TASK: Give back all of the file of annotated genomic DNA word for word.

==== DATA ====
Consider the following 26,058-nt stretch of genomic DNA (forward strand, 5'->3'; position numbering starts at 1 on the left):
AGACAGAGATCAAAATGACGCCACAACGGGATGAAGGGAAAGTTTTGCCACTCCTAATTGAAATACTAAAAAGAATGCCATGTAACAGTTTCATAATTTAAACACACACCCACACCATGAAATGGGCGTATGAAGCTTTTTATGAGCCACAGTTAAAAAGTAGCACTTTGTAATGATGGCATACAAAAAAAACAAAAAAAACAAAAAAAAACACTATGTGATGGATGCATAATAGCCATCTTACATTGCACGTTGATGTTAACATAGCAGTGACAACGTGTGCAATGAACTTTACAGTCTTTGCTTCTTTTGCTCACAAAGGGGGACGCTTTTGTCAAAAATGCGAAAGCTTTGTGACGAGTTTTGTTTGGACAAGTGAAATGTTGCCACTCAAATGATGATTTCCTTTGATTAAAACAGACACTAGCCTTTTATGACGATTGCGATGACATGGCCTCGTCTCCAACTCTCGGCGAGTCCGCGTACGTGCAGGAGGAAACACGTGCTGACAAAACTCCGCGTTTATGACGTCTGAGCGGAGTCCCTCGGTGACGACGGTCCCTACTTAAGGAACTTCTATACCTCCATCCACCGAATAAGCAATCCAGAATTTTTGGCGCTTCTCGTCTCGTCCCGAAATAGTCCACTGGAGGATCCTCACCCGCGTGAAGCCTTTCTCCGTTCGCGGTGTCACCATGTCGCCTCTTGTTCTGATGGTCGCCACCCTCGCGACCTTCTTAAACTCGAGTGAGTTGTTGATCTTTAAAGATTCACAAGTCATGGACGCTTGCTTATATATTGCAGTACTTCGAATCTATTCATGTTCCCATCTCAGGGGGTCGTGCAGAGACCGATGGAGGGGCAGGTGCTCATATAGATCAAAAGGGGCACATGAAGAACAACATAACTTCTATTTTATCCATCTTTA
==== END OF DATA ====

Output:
Consider the following 26,058-nt stretch of genomic DNA (forward strand, 5'->3'; position numbering starts at 1 on the left):
AGACAGAGATCAAAATGACGCCACAACGGGATGAAGGGAAAGTTTTGCCACTCCTAATTGAAATACTAAAAAGAATGCCATGTAACAGTTTCATAATTTAAACACACACCCACACCATGAAATGGGCGTATGAAGCTTTTTATGAGCCACAGTTAAAAAGTAGCACTTTGTAATGATGGCATACAAAAAAAACAAAAAAAACAAAAAAAAACACTATGTGATGGATGCATAATAGCCATCTTACATTGCACGTTGATGTTAACATAGCAGTGACAACGTGTGCAATGAACTTTACAGTCTTTGCTTCTTTTGCTCACAAAGGGGGACGCTTTTGTCAAAAATGCGAAAGCTTTGTGACGAGTTTTGTTTGGACAAGTGAAATGTTGCCACTCAAATGATGATTTCCTTTGATTAAAACAGACACTAGCCTTTTATGACGATTGCGATGACATGGCCTCGTCTCCAACTCTCGGCGAGTCCGCGTACGTGCAGGAGGAAACACGTGCTGACAAAACTCCGCGTTTATGACGTCTGAGCGGAGTCCCTCGGTGACGACGGTCCCTACTTAAGGAACTTCTATACCTCCATCCACCGAATAAGCAATCCAGAATTTTTGGCGCTTCTCGTCTCGTCCCGAAATAGTCCACTGGAGGATCCTCACCCGCGTGAAGCCTTTCTCCGTTCGCGGTGTCACCATGTCGCCTCTTGTTCTGATGGTCGCCACCCTCGCGACCTTCTTAAACTCGAGTGAGTTGTTGATCTTTAAAGATTCACAAGTCATGGACGCTTGCTTATATATTGCAGTACTTCGAATCTATTCATGTTCCCATCTCAGGGGGTCGTGCAGAGACCGATGGAGGGGCAGGTGCTCATATAGATCAAAAGGGGCACATGAAGAACAACATAACTTCTATTTTATCCATCTTTA